Presbyterians further believe that from the midst of God’s people, some are called to ordered ministries. These are roles within the Church that allow the ministry of the whole people of God to flourish. We ordain the people who fill those roles. We do so not because they are superior followers of Jesus but to recognize the specific role they play in the life of God’s people.

Of ordered ministries in the Presbyterian Church there are three. Three are the number of ordered ministries. Deacon. Elder. And … to be honest, we have had some question about the language to use for the third ordered ministy. We have used “ministers of the Word and Sacrament.” We have used “teaching elders.” The Book of Order has a passage that covers all the bases: “teaching elders (also called ministers of the Word and Sacrament).”

By whatever name, the church ordains people to the role. Ordained individuals are then installed to specific positions and tasks.

In response to the Holy Spirit and discernment by Red Clay Creek Presbyterian Church, the Presbytery of New Castle, and Eric, with significant input from Essie, we gather today to install Eric as associate pastor.

As we do, I offer some insights I have gleaned through the years about ministry.  In the words of those classic theogians the Beatles, I so with a little help from my friends. Ginger, Babs, Mac, Bunty, Fowler, Nick and Fetcher.

Well they could be friends. If we had met. If they were real.

They are castmembers of a movie called Chicken Run – a claymation movie involving chickens, rats, dogs, and some humans.

Chicken Run is set in 1950s Great Britain on the Tweedy’s chicken farm. The chickens live ringed by barbed wire fences and guarded by large, nasty dogs.

The chickens are there to make money for the Tweedys  by laying eggs. Hens that fail to lay eggs soon make their final appearance. On the Tweedy’s dinner table.

The chickens, led by a hen named Ginger, become fed up with this life.  Ginger knows that the chickens deserve better – a life free from the demand to produce eggs, free from the threat of death, and free from the farm.  She shares her vision with the other chickens and convinces them to begin living out the vision in the only way possible – escape.

They devise a plan for escape and put it into operation. And they fail. Again. And again. And again. Every attempt fails and the chickens are caught. And every time they are caught the chickens attempt another escape.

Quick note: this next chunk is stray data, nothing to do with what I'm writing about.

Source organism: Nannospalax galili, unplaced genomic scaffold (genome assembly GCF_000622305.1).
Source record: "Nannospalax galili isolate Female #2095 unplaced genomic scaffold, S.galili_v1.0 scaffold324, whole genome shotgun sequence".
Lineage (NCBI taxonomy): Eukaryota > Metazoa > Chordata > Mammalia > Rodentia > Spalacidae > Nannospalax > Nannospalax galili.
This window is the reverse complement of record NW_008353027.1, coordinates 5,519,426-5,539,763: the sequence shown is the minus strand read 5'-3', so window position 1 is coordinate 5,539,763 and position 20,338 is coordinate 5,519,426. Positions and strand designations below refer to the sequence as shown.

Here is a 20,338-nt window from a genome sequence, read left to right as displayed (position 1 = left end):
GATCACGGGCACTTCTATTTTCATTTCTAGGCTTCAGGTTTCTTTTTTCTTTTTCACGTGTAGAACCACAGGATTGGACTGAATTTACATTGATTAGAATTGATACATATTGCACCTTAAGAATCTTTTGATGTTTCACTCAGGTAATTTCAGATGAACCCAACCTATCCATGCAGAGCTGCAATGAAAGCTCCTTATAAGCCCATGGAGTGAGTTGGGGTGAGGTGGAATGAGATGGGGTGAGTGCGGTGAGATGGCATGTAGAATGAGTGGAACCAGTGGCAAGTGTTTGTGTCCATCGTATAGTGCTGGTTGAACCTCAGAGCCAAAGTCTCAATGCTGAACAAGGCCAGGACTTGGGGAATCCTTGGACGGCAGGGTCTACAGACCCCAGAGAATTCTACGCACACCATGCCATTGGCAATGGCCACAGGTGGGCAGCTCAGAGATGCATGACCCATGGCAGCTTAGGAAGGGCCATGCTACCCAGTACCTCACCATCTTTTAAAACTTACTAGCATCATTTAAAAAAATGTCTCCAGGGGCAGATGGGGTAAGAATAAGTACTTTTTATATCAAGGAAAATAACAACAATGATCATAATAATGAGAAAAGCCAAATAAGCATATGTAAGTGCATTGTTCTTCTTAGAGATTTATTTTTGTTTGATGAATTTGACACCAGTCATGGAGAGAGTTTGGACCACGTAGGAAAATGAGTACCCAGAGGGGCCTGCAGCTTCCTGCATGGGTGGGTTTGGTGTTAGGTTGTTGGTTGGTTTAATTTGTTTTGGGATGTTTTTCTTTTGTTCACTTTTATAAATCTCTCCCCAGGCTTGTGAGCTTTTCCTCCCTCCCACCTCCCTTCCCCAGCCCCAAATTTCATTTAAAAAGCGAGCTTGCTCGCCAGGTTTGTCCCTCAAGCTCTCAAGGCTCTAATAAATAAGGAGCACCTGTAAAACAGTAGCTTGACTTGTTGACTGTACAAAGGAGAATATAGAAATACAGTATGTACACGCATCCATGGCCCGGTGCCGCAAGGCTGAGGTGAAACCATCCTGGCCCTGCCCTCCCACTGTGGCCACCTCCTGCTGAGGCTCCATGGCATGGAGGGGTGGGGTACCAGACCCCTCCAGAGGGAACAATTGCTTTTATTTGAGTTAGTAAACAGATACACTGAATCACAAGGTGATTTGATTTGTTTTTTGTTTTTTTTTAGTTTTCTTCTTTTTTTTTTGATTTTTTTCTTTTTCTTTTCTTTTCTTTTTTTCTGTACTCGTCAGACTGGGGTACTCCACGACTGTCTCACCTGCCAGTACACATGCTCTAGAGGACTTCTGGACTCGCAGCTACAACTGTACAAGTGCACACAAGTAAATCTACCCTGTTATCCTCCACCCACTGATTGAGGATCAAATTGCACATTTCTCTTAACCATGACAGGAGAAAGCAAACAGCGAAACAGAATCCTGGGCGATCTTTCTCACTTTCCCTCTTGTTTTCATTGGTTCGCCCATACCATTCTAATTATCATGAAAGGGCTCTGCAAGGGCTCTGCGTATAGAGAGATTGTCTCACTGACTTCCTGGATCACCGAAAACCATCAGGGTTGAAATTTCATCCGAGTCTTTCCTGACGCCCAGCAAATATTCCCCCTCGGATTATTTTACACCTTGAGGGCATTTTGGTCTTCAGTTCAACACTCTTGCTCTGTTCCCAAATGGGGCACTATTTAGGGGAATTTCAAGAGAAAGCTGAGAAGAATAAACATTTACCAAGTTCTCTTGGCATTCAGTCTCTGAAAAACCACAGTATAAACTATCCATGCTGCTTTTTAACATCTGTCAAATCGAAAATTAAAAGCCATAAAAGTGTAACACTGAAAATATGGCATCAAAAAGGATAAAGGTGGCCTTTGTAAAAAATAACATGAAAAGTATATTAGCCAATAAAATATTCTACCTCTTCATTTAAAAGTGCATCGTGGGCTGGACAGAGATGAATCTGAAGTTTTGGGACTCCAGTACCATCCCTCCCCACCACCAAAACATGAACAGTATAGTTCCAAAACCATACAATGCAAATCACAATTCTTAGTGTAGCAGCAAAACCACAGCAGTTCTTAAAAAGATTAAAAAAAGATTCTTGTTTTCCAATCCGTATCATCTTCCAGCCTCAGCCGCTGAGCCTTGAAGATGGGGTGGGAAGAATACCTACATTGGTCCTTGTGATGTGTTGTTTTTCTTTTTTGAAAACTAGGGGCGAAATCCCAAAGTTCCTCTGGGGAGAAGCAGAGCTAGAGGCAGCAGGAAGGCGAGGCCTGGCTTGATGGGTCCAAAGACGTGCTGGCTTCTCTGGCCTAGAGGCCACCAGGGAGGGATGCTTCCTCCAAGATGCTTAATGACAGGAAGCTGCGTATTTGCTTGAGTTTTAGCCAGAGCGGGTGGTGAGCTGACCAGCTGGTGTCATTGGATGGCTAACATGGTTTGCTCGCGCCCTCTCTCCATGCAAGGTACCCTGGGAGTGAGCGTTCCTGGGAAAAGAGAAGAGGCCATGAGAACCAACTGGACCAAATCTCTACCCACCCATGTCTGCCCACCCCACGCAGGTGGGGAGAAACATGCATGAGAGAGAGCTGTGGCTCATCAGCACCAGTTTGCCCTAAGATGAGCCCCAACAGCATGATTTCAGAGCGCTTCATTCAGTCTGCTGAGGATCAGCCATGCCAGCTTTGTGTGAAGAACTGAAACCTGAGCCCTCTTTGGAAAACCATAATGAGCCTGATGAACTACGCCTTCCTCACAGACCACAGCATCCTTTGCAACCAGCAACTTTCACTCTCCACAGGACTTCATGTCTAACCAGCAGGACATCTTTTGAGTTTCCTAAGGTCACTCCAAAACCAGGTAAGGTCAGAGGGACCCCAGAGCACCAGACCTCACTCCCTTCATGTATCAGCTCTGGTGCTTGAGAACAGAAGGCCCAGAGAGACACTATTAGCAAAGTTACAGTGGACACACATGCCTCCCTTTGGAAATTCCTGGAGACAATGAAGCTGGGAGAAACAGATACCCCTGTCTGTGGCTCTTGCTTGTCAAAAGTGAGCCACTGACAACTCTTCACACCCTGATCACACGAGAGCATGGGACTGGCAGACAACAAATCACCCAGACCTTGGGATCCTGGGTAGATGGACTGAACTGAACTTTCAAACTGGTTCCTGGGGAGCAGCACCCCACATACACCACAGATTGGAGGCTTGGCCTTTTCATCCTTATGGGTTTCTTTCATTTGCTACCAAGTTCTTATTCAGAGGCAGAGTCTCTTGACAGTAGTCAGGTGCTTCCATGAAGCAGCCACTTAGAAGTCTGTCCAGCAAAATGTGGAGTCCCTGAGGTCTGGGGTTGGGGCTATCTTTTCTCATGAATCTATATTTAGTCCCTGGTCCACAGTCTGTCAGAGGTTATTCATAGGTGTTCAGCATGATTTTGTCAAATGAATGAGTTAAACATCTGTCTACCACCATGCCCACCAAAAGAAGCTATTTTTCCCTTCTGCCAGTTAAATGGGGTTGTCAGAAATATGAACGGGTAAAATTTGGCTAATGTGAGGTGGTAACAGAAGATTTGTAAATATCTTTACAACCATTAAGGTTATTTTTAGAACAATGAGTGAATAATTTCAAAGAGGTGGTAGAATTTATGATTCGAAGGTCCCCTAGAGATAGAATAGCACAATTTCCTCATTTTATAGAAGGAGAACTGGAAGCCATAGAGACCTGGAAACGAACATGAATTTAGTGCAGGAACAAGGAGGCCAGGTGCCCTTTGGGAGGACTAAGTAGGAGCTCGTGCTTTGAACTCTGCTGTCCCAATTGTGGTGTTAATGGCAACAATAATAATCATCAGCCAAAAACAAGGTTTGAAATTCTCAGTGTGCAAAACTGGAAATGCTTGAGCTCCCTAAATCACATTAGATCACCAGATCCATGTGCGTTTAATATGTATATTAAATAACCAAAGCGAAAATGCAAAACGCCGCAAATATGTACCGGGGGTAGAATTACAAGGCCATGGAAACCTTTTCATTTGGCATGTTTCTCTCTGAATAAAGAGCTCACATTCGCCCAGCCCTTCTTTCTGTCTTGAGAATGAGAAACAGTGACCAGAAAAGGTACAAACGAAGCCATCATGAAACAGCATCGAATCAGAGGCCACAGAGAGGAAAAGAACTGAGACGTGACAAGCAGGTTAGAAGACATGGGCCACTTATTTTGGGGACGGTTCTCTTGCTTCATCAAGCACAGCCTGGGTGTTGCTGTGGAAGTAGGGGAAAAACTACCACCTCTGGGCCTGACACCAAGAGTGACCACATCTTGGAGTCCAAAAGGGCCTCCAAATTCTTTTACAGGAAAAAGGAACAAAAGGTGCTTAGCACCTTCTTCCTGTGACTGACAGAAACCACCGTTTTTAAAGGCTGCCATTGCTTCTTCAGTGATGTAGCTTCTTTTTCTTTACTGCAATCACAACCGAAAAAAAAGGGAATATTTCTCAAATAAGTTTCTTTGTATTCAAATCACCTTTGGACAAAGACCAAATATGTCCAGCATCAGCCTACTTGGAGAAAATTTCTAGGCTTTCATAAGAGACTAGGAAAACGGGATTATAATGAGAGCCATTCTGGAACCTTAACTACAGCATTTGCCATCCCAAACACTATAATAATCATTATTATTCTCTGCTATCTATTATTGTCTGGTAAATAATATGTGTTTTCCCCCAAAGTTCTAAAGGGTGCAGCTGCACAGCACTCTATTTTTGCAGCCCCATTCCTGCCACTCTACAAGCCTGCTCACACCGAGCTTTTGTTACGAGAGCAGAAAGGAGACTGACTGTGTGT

Two events break this cycle. A rooster from the United States named Rocky arrives. He brashly promises to teach the chickens to fly across the fence that traps them. At the same time, Mrs. Tweedy decides that eggs are not profitable enough. The farm will produce chicken pies. This makes escape essential. As one chicken profoundly says, “I don’t want to end up as a pie. I don’t even like gravy.”

I will tell no more of the story so as not to spoil the ending for those who have not seen it. But what does it say about ministry?

The Tweedys said the chickens’ role was to live on their farm in the conditions they established and produce wealth for the Tweedys.  Led by the prophet Ginger, the chickens had an alternative vision. They envisioned a world with no barbed wire, no dogs, no huts, and no quotas. Instead there would be freedom and abundance and sunshine and sharing.

Jesus proclaimed and lived an alternative vision. In the face of the domination of empire and the division of the human family along lines of class and gender and sexual identity and age and nationality, Jesus taught a vision of radical inclusion, expansive love, and unfailing justice. He envisioned a world turned upside down. And he calls us as his followers to live in that world.

Blessed are the poor in spirit, for theirs is the kingdom of heaven. Blessed are those who mourn, for they will be comforted. Blessed are the meek, for they will inherit the earth. Blessed are those who hunger and thirst for righteousness, for they will be filled. Blessed are the merciful, for they will receive mercy. Blessed are the pure in heart, for they will see God. Blessed are the peacemakers, for they will be called children of God.

Whether we use the traditional translation of “blessed” or whether we ride with the Rev. Dr. Margaret Aymer’s translation of “greatly honored,” the Beatitudes proclaim a radical disruption of the status quo. They contain an alternative vision for reality. Jesus lived and died and was raised for that vision. He summons us to live in it. We are invited to work together to bring that vision into reality. And we are freed to know that we will fall short and when we do, we can seek and accept forgiveness, and pick ourselves back up and trying anew. Vision is where we start.